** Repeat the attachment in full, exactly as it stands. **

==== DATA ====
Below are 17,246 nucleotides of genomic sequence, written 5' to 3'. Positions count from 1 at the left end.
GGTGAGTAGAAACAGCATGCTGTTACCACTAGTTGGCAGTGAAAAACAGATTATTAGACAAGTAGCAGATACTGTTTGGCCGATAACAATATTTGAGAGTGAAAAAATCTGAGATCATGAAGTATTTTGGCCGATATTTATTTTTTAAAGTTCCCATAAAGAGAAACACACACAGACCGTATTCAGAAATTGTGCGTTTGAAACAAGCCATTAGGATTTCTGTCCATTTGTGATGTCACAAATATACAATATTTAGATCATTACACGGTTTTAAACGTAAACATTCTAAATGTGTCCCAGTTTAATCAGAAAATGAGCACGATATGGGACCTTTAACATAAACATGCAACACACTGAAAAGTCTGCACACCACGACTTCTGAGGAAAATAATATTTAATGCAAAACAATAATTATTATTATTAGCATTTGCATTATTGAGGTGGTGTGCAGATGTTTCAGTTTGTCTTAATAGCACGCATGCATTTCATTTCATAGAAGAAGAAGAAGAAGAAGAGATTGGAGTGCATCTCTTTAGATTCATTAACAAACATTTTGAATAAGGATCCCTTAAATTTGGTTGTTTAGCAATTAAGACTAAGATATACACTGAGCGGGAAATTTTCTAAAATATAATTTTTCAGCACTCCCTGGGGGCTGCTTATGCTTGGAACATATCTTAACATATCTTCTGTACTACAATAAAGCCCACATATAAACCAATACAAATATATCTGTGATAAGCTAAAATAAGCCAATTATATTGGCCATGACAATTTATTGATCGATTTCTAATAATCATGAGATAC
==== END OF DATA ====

Below are 17,246 nucleotides of genomic sequence, written 5' to 3'. Positions count from 1 at the left end.
GGTGAGTAGAAACAGCATGCTGTTACCACTAGTTGGCAGTGAAAAACAGATTATTAGACAAGTAGCAGATACTGTTTGGCCGATAACAATATTTGAGAGTGAAAAAATCTGAGATCATGAAGTATTTTGGCCGATATTTATTTTTTAAAGTTCCCATAAAGAGAAACACACACAGACCGTATTCAGAAATTGTGCGTTTGAAACAAGCCATTAGGATTTCTGTCCATTTGTGATGTCACAAATATACAATATTTAGATCATTACACGGTTTTAAACGTAAACATTCTAAATGTGTCCCAGTTTAATCAGAAAATGAGCACGATATGGGACCTTTAACATAAACATGCAACACACTGAAAAGTCTGCACACCACGACTTCTGAGGAAAATAATATTTAATGCAAAACAATAATTATTATTATTAGCATTTGCATTATTGAGGTGGTGTGCAGATGTTTCAGTTTGTCTTAATAGCACGCATGCATTTCATTTCATAGAAGAAGAAGAAGAAGAAGAGATTGGAGTGCATCTCTTTAGATTCATTAACAAACATTTTGAATAAGGATCCCTTAAATTTGGTTGTTTAGCAATTAAGACTAAGATATACACTGAGCGGGAAATTTTCTAAAATATAATTTTTCAGCACTCCCTGGGGGCTGCTTATGCTTGGAACATATCTTAACATATCTTCTGTACTACAATAAAGCCCACATATAAACCAATACAAATATATCTGTGATAAGCTAAAATAAGCCAATTATATTGGCCATGACAATTTATTGATCGATTTCTAATAATCATGAGATAC